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Acting under the inspiration of the Holy Spirit, the Gospel writers arranged their accounts to emphasize different aspects of Jesus and His ministry.
I want to explore that a bit today on Through the Word in 2020, where our schedule finds us in Hebrews 13:20–21; Isaiah 36–38; Proverbs 28 and Luke 19:45-20:8.
Matthew is bound and determined to prove who Jesus is in the light of the Old Testament. He has been conquered by the love of the King. Once a tax-collector, Matthew wants us to know what a forgiving, gracious, merciful Savior Jesus is to the worst of humanity. No one is too wicked for Jesus Christ to save. Sin has abounded, but in Christ, grace has abounded infinitely more. No less than 12 times he will tell us that Jesus directly fulfilled Scripture prophecies. Jesus’ lineage establishes Him as a rightful heir to David’s throne. His fulfillment of Scripture establishes Him as the promised Messiah. His resurrection, is to His enthronement. And Matthew exposes us to Jesus’ teaching about the kingdom more than any other Gospel. The charge against Him will finally be “This is Jesus, the King of the Jews.”
Mark’s gospel is urgent. His predilection for the word “immediately” jumps off of every page. Jesus is a man, yes, but so much more – he’s the Son of God. He’s not to be taken lightly. He’s not just another religious leader or teacher. He cannot be marginalized. He cannot be ignored. Mankind’s need is urgent. Jesus’ mission is urgent. Jesus’ message is urgent. He acts swiftly, decisively. He has but 3 short years to accomplish all. Eternal matters are at a place of crisis. He calls us to repent and believe with urgency – now!- for “The kingdom of God is at hand” (1:15). The kingdoms of this world are about to meet their end. No one can remain indifferent. He is coming back. “Whoever believes and is baptized will be saved, but whoever does not believe will be condemned (16:16). The time – is now!
Luke emphasizes Jesus’ most common way of Jesus referring to Himself: The Son of Man. By it, He is constantly reminding us that He did not take on the nature of angels, but of mankind. He comes in the likeness of sinful flesh though He is sinless. He does not appear like the Adam before the Fall – whatever that glory might have looked like. He comes sharing our weaknesses, our griefs, sorrows, aches and pains. He suffers weariness, hunger, abandonment, misunderstanding, thirst, loneliness and whatever else belongs to the human condition. He is a Priest who can have compassion on us knowing the feeling of our infirmities. He did not insulate Himself from us. What a Savior!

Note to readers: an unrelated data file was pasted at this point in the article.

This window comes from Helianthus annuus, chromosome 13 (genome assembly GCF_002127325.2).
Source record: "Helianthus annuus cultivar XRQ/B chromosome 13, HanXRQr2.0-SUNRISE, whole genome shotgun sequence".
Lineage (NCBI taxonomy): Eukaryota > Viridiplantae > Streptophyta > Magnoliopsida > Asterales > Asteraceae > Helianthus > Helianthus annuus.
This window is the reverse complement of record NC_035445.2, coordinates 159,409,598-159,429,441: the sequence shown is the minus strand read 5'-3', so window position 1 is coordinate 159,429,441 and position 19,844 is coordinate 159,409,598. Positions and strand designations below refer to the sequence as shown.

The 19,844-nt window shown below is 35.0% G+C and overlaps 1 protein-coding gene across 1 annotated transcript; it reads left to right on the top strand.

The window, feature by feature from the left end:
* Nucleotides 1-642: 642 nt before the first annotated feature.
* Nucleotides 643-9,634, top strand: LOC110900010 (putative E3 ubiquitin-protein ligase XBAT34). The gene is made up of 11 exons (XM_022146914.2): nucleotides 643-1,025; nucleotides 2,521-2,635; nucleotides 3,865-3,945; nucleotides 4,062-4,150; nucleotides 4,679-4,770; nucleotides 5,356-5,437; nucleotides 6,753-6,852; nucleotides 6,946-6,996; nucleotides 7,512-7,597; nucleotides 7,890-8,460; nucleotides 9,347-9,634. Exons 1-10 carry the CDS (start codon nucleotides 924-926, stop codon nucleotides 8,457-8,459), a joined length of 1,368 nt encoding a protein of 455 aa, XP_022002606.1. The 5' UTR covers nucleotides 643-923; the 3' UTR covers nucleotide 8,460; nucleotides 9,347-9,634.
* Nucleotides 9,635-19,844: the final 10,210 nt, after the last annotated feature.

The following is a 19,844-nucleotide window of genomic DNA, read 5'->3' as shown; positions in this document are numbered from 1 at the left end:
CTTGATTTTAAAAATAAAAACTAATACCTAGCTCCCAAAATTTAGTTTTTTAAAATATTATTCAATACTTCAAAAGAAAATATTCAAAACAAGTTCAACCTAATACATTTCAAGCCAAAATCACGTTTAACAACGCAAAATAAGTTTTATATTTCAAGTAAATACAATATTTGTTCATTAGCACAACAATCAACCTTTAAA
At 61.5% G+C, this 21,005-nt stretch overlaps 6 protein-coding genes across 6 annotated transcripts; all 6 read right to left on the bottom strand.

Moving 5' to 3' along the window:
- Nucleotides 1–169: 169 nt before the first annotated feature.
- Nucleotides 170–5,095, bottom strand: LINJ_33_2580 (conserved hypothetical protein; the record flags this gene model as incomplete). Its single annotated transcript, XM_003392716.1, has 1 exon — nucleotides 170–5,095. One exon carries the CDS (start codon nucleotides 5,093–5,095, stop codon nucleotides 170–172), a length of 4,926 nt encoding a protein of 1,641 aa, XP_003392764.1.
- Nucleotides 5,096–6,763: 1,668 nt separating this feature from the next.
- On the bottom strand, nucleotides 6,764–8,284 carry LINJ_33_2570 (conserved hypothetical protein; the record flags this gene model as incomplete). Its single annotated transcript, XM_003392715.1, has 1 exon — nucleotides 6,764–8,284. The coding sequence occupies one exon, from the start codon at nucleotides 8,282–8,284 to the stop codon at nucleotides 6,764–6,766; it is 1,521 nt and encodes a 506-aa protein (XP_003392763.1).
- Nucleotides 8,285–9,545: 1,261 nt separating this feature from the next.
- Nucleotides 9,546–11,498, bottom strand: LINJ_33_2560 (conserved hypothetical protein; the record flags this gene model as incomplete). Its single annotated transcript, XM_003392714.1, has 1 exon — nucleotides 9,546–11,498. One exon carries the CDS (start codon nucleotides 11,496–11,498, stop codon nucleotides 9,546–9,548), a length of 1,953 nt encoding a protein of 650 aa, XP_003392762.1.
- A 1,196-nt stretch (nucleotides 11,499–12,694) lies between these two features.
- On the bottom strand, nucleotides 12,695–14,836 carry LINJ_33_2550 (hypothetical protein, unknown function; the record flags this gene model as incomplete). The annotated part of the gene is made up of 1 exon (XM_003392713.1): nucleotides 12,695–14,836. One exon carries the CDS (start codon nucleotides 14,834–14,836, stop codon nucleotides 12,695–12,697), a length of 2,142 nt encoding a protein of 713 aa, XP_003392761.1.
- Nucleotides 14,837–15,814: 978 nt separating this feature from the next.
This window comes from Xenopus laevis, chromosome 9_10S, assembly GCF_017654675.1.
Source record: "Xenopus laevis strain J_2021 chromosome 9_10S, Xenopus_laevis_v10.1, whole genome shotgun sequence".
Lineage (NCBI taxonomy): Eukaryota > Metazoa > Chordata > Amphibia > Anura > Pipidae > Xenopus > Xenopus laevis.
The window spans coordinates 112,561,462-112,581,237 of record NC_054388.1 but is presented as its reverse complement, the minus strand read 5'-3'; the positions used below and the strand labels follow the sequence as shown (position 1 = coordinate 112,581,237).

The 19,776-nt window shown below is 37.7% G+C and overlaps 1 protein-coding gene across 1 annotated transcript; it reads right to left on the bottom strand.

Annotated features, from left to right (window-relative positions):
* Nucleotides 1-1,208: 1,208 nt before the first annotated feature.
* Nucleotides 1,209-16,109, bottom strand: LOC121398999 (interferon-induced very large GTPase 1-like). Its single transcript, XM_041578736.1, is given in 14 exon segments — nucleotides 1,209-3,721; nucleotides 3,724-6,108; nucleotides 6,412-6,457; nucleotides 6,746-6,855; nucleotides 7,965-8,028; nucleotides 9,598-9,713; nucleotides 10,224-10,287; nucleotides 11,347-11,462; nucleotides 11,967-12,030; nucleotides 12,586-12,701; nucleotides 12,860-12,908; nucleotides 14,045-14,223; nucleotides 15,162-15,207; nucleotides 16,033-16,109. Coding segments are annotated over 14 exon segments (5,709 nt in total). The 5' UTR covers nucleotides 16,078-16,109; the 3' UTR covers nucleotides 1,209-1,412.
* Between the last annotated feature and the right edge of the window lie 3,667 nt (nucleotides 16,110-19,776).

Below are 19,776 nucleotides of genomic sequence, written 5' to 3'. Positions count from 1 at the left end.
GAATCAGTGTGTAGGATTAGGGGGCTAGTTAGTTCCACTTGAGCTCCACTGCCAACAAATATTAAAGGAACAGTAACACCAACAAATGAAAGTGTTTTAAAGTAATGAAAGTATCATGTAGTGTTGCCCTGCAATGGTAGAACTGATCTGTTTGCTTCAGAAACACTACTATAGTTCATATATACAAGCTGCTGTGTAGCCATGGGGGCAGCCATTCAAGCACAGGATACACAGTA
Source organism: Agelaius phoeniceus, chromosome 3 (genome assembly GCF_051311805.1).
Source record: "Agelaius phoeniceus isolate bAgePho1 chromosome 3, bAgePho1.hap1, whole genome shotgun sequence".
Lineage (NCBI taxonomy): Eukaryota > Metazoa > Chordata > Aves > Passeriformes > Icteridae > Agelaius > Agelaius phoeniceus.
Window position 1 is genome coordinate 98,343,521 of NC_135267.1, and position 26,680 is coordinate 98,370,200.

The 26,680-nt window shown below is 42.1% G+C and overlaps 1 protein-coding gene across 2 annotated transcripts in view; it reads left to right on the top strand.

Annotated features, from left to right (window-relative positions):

John reminds us that in the beginning, the Word, already “was.” This Word, THE Word, was with God – without need for attachment to the created order about to come. This Word, THE Word – was in fact – both with, and was Himself – God. He is the ultimate and complete revelation and communication of – God. He took to Himself a human nature that He might be among us, without destroying us. His body, was the “veil” the curtain separating the Holy Place from the Holy of Holies in the Temple. Incarnationally, He tabernacled with us. And since Pentecost He tabernacles in us by His Spirit. But when He returns, He will dwell in the New Temple. He will raise us from the dead and we will become the New Jerusalem. His people in glory. No eye has seen, no ear has heard, even with this much information we have not even begun to imagine what He has prepared for those who love Him. Oh what a Christ we serve!
I’m Reid Ferguson.
God willing, I’ll be back tomorrow.